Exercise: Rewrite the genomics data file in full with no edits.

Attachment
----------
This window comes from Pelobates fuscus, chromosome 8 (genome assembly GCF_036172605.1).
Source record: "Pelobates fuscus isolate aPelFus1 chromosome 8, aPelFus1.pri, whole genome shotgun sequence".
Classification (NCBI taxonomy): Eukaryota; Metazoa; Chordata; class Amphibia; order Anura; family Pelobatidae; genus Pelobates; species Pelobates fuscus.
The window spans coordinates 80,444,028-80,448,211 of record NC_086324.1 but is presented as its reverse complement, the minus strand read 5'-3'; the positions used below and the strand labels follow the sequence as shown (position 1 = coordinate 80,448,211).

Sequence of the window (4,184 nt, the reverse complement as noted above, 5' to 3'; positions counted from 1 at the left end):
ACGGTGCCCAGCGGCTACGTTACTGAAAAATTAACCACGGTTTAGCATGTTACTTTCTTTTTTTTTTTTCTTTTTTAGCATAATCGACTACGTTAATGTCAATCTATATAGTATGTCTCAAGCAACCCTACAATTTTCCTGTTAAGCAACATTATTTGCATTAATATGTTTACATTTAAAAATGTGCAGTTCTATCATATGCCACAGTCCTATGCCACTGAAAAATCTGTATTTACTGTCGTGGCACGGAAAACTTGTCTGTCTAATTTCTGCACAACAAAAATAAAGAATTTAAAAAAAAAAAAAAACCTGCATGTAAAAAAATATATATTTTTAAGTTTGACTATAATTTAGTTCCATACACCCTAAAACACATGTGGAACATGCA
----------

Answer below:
This window comes from Pelobates fuscus, chromosome 8 (genome assembly GCF_036172605.1).
Source record: "Pelobates fuscus isolate aPelFus1 chromosome 8, aPelFus1.pri, whole genome shotgun sequence".
Classification (NCBI taxonomy): Eukaryota; Metazoa; Chordata; class Amphibia; order Anura; family Pelobatidae; genus Pelobates; species Pelobates fuscus.
The window spans coordinates 80,444,028-80,448,211 of record NC_086324.1 but is presented as its reverse complement, the minus strand read 5'-3'; the positions used below and the strand labels follow the sequence as shown (position 1 = coordinate 80,448,211).

Sequence of the window (4,184 nt, the reverse complement as noted above, 5' to 3'; positions counted from 1 at the left end):
ACGGTGCCCAGCGGCTACGTTACTGAAAAATTAACCACGGTTTAGCATGTTACTTTCTTTTTTTTTTTTCTTTTTTAGCATAATCGACTACGTTAATGTCAATCTATATAGTATGTCTCAAGCAACCCTACAATTTTCCTGTTAAGCAACATTATTTGCATTAATATGTTTACATTTAAAAATGTGCAGTTCTATCATATGCCACAGTCCTATGCCACTGAAAAATCTGTATTTACTGTCGTGGCACGGAAAACTTGTCTGTCTAATTTCTGCACAACAAAAATAAAGAATTTAAAAAAAAAAAAAAACCTGCATGTAAAAAAATATATATTTTTAAGTTTGACTATAATTTAGTTCCATACACCCTAAAACACATGTGGAACATGCA